The esteemed doctor also states that epidural allows to smoothly make the transition from “natural birth” (I love how doctors use that term for every birth that isn’t a C-section, even if there are a million interventions and a needle stuck up the immobilized woman’s spine!) to C-section – without bothering to note that epidurals raise the risk of C-sections, as has been confirmed by various studies.

The article implies that either you have an epidural during labor, or you suffer uncontrollably – without mentioning that there are safe and natural methods to get through contractions while making pain bearable, including very simple things such as hot water (which you ran out of last time I was having a baby in your hospital, but never mind) and the change of positions.

I have been blamed several times for “hating” doctors following my posts on natural birth. Nothing could be further from the truth. Doctors do holy work and save lives every day – including anesthesiologists whose skills are needed during a surgery. But I think medical schools fail to educate doctors to view birth in the right way – not as a medical emergency, but as a truly normal, natural process which happens on its own, without the need for an anesthesiologist.


Lady Anne said...

I dunno. I wasn't even given a choice when my daughters were born - they are all in their mid- to late-forties - but pain relief during childbirth was developed at the request of laboring women. It was something for which they had been begging for millenia.

In fact, when it was first offered, the clergy preached against it, saying the Bible tells us in Job that "mankind was born to suffer, as the sparks fly upward". Queen Victoria, who had nine children and knew a thing or two about childbirth, was also the titular head of the Church of England. She pulled herself up to her full four feet, nine inches, grabbed the Archbishop by the middle vest button (which was as high as she could reach) and said something to the effect that "We are not amused", and he relied, "Yes, Your Majesty, you are absolutely correct, Your Majesty" and that took care of THAT little matter.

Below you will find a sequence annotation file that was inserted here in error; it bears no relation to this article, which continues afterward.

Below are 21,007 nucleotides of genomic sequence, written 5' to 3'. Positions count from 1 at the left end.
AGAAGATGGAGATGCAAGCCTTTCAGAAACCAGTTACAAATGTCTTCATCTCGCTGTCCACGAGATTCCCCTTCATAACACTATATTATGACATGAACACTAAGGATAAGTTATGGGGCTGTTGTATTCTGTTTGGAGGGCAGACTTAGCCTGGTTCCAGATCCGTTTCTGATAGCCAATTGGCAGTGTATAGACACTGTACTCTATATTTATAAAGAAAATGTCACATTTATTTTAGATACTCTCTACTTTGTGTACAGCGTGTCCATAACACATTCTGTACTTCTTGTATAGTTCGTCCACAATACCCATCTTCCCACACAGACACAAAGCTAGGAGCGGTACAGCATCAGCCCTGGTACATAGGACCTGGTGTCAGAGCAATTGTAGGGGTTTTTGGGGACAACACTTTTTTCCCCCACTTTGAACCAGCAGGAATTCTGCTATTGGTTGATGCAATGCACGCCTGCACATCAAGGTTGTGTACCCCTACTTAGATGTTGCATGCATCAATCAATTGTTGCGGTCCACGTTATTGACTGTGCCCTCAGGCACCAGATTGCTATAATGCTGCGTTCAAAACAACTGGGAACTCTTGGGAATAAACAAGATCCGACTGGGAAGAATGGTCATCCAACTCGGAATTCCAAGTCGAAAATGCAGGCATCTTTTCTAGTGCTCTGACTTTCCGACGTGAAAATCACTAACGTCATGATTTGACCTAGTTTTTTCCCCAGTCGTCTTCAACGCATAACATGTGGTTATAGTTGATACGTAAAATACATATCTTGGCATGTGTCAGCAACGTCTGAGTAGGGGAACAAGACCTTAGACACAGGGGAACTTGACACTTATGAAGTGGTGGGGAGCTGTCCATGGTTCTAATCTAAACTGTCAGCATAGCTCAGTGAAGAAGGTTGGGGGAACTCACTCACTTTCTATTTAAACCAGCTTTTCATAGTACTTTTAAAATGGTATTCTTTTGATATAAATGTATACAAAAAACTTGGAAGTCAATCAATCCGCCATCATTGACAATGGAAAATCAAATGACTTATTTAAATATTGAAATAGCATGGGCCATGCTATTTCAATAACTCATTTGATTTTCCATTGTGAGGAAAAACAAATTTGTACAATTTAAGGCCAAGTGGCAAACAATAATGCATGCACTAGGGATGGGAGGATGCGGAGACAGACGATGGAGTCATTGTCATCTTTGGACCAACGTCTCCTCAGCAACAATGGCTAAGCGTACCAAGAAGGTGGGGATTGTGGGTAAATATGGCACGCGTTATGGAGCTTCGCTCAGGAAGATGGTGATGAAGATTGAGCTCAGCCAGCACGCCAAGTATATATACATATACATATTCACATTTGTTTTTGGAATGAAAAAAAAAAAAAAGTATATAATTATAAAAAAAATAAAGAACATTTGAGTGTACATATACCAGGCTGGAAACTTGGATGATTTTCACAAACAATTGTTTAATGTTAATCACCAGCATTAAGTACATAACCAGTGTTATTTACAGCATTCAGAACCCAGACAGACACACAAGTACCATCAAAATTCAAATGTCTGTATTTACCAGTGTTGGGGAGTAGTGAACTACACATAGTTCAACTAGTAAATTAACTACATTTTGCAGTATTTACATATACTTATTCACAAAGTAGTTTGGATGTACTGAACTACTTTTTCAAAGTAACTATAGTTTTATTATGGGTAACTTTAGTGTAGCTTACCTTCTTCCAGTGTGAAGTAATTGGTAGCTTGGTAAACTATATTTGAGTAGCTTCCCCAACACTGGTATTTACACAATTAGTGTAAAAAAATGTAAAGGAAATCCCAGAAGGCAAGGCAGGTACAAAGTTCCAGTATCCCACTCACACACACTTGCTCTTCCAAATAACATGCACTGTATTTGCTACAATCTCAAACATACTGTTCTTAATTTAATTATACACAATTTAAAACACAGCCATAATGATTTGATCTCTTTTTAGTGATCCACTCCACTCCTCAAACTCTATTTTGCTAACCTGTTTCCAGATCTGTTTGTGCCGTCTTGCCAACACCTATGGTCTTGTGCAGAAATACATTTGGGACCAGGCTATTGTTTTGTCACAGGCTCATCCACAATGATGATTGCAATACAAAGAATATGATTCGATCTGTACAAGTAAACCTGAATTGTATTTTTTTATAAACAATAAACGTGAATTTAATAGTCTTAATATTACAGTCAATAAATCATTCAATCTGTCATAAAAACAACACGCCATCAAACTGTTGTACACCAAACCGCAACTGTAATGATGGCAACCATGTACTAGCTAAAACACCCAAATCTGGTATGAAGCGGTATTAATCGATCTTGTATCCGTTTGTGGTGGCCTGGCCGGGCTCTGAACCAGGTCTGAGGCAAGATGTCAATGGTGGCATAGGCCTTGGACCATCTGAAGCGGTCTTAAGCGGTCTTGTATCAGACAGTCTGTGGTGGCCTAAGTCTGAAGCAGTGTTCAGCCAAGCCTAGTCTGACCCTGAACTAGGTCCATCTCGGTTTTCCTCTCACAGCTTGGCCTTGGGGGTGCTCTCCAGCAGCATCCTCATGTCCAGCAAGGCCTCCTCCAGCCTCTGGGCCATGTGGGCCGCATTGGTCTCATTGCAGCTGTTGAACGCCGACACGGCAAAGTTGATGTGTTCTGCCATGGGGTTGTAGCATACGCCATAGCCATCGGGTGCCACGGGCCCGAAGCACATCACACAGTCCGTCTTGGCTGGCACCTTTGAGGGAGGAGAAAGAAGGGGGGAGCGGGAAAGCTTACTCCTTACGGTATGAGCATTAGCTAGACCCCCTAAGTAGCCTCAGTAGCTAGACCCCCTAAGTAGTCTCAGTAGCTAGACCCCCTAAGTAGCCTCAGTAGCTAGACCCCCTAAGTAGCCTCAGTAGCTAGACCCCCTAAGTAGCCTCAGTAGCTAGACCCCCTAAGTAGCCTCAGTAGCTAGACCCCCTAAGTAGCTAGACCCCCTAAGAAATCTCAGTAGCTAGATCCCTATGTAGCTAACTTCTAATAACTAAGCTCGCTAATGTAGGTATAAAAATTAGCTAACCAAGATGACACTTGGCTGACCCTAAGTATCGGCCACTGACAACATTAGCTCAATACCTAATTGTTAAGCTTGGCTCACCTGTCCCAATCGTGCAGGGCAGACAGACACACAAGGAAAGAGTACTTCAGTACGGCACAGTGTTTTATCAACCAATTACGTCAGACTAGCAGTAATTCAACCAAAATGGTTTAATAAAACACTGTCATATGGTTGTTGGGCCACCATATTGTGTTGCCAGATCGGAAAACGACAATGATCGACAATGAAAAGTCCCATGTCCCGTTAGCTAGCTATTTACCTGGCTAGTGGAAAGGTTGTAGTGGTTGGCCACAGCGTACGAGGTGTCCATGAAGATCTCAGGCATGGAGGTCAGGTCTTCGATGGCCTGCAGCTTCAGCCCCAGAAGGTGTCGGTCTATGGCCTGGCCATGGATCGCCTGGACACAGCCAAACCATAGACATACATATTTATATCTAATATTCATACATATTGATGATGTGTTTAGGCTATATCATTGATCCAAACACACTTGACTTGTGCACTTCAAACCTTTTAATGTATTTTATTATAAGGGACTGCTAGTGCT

To each her own, I suppose. It's grand to start off natural, but I don't think mothers should be put down if they give in and ask for some relief.

Linda said...

Labor is called labor for a reason-it's work, hard work, aching muscle, panting breathing, exhausting work. So is running a marathon. Why does no one suggest doping marathon runners so they don't experience so much pain? Why isn't their pain pointless. Runners experience mood changes too when they run; fatigue, thirst, frustration, anxiety all take their toll. Runners have to push their mental as well as their physical capacities to the limit. Doctors aren't warning us about the unstable mental states of marathoners. Extreme physical exertion causes the brain to produce endorphins: the runner's 'high.' It happens during unmedicated childbirth too. The 'pain' of giving birth to a child is not like surgery, it is like that of a physically taxing athletic event. But the medical establishment won't grant women the acknowledgment that such achievement deserves. No they have to medicated, managed and 'delivered' by the hero doctor.

Anonymous said...

Hear, hear! Very well put. Unnatural 'surgical' pain is infinitely different from natural labor pains. I cracked jokes all the way through my natural home birth...although the epi didn't sound so bad at times ;)

Clara said...